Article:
Carbon monoxide (CO) is the silent killer – you can’t see it, taste it or smell it.
CO poisoning occurs when any fuel-burning appliance has not been properly installed or maintained, or when there is poor ventilation. Sources can include boilers, gas fires, central heating systems, water heaters, cookers and open fires.
The build-up of carbon monoxide can also be as a result of any of the following:
- Indoor use of a barbecue or outdoor heater.
- Using cooking appliances as heaters.
- Burning fuel in an enclosed or unventilated space where there are no air vents, windows or doors left open or ajar.
- Faulty/damaged heating or cooking appliances.
- Badly ventilated rooms – sealed windows or no air bricks.
- Blocked chimneys or flues – birds nests, fallen bricks, growing vegetation, poor DIY.
- Running engines (such as cars or ride-on lawnmowers) in enclosed garages.
We recommend that all homes have carbon monoxide detectors fitted as well as working smoke alarms. CO detectors can be bought in most supermarkets and DIY stores – they’re not expensive and they save lives.
DWFRS have partnered with SGN and Wales and West utilities to create a useful leaflet about carbon monoxide and gas safety. Click here to view the leaflet (available in 10 languages).
The danger signs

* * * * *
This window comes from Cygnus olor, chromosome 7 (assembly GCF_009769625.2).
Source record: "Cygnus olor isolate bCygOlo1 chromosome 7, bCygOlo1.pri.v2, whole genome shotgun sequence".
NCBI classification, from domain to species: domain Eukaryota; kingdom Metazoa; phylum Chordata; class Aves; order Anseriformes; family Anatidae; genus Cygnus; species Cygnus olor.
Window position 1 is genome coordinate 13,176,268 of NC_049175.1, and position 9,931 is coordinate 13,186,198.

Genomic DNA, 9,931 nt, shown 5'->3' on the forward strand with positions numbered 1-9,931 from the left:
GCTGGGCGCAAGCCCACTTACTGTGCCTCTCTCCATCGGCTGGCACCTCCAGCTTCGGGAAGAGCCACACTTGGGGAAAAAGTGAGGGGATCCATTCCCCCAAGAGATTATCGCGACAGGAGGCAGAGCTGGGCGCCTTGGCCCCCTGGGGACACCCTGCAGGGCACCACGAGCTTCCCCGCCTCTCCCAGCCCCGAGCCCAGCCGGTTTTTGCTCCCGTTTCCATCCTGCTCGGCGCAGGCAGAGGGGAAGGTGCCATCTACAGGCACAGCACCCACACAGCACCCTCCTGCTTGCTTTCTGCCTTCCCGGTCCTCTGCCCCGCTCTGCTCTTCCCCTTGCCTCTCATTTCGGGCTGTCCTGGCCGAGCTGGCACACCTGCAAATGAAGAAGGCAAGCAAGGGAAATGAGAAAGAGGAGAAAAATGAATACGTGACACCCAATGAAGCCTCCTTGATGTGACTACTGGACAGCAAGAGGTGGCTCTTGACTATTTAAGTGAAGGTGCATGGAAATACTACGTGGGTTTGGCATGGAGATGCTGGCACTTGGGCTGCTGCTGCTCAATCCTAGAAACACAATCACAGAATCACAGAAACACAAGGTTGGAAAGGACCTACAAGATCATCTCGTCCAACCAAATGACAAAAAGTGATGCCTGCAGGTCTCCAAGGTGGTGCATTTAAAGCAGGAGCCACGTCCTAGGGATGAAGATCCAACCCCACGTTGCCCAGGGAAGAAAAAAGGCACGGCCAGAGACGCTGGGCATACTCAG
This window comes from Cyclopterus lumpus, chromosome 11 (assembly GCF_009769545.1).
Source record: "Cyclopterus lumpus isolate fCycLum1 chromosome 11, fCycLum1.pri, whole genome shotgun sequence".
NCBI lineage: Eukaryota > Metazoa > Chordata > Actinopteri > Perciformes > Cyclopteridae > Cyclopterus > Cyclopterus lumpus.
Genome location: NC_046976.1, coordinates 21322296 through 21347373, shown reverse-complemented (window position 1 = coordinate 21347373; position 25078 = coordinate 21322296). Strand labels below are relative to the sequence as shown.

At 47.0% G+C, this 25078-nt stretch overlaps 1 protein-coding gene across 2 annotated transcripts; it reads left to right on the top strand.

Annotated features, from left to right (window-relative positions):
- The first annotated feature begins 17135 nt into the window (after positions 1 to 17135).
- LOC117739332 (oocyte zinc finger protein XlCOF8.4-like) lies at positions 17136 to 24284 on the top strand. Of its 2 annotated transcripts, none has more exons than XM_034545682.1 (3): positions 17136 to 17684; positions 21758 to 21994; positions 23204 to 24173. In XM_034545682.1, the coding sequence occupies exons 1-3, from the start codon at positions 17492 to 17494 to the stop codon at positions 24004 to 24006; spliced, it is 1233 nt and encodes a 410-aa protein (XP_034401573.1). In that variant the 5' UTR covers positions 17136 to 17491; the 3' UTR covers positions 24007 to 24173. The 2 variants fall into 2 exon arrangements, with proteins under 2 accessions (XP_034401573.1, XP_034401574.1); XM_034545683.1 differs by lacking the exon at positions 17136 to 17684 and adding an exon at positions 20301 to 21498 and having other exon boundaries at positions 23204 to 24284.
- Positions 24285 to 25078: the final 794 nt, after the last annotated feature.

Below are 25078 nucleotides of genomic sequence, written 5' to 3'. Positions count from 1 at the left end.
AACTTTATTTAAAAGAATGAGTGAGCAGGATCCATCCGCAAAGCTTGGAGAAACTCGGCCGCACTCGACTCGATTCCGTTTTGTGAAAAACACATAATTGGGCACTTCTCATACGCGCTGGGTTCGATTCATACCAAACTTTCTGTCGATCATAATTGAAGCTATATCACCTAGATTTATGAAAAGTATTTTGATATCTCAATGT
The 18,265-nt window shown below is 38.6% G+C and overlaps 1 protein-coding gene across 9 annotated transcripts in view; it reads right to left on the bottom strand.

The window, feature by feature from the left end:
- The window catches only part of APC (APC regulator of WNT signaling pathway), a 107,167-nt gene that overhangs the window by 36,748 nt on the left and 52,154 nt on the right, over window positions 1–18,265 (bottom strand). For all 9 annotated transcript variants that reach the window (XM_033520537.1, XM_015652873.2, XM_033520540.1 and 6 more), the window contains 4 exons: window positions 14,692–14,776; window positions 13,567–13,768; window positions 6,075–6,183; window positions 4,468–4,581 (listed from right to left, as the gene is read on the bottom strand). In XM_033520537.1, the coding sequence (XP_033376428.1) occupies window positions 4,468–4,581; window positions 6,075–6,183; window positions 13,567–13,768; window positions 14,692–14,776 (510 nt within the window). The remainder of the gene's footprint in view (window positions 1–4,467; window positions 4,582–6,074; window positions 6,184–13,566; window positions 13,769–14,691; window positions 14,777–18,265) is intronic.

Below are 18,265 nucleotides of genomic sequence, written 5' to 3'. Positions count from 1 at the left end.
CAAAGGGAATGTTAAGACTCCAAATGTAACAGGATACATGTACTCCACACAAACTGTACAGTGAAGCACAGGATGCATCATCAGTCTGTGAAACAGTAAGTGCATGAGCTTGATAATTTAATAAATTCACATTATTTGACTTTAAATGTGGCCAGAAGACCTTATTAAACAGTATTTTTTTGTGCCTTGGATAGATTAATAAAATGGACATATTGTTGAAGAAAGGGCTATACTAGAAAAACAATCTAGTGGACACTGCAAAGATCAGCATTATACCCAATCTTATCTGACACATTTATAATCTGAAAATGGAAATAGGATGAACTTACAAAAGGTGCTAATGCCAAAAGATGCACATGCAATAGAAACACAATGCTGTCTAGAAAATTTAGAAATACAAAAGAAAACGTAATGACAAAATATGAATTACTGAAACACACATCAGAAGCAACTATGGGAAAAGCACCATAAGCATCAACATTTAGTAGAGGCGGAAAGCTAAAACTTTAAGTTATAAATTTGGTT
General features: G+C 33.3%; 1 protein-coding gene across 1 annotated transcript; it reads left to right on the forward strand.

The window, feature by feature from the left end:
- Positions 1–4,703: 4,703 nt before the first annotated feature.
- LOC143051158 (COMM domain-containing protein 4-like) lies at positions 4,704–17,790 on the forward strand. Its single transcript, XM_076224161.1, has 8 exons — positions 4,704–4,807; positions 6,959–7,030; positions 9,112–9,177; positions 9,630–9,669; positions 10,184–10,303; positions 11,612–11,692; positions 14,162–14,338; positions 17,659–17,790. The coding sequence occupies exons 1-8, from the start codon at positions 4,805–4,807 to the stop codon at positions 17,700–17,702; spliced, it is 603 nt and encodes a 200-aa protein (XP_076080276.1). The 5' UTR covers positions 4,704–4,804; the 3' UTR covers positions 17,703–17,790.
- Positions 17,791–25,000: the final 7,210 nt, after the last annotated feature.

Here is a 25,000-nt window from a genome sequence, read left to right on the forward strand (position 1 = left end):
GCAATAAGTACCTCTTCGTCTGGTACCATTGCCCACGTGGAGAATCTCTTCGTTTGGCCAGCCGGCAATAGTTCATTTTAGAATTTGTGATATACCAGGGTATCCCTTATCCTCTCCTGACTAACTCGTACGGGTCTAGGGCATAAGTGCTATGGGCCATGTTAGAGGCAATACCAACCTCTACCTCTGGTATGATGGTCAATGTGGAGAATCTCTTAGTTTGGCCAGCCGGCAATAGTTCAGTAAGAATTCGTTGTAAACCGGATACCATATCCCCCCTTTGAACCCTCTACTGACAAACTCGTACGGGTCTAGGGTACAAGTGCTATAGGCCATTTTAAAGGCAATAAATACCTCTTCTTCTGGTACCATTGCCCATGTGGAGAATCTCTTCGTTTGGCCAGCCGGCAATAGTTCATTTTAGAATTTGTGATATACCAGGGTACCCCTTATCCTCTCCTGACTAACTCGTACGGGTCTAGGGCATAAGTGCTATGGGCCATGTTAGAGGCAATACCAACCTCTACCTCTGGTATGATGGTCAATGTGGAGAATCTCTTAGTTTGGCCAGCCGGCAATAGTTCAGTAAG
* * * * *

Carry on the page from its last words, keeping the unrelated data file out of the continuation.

- Yellow or orange, rather than blue, flames (except fuel effect fires or flueless appliances which display this colour for effect).
- Soot or yellow/brown staining around appliances or fireplaces.
- Pilot lights that frequently blow out.
- Increased condensation inside windows.
The symptoms of CO poisoning
The early symptoms of CO poisoning can be easily confused with many common ailments and can develop quickly or over several days or months. Look out for:
- A headache
- Feeling sick and dizzy
- Feeling tired and confused
- Being sick and/or having stomach pain
- Shortness of breath or difficulty breathing
What to do if you think you are suffering the effects of CO
- Open the doors and windows to ventilate the affected room.
- Switch off all gas appliances and don’t use them again until they have been checked/fixed by a registered gas engineer.
- Leave the property immediately and get out into the open air.
- If appropriate, seek urgent medical advice from your GP or your nearest A&E department.
For more helpful advice on the dangers of carbon monoxide, visit www.co-bealarmed.co.uk
The NHS Choices website has guidance on identifying the symptoms of carbon monoxide poisoning.
To check whether a gas engineer is registered as Gas Safe, visit www.gassaferegister.co.uk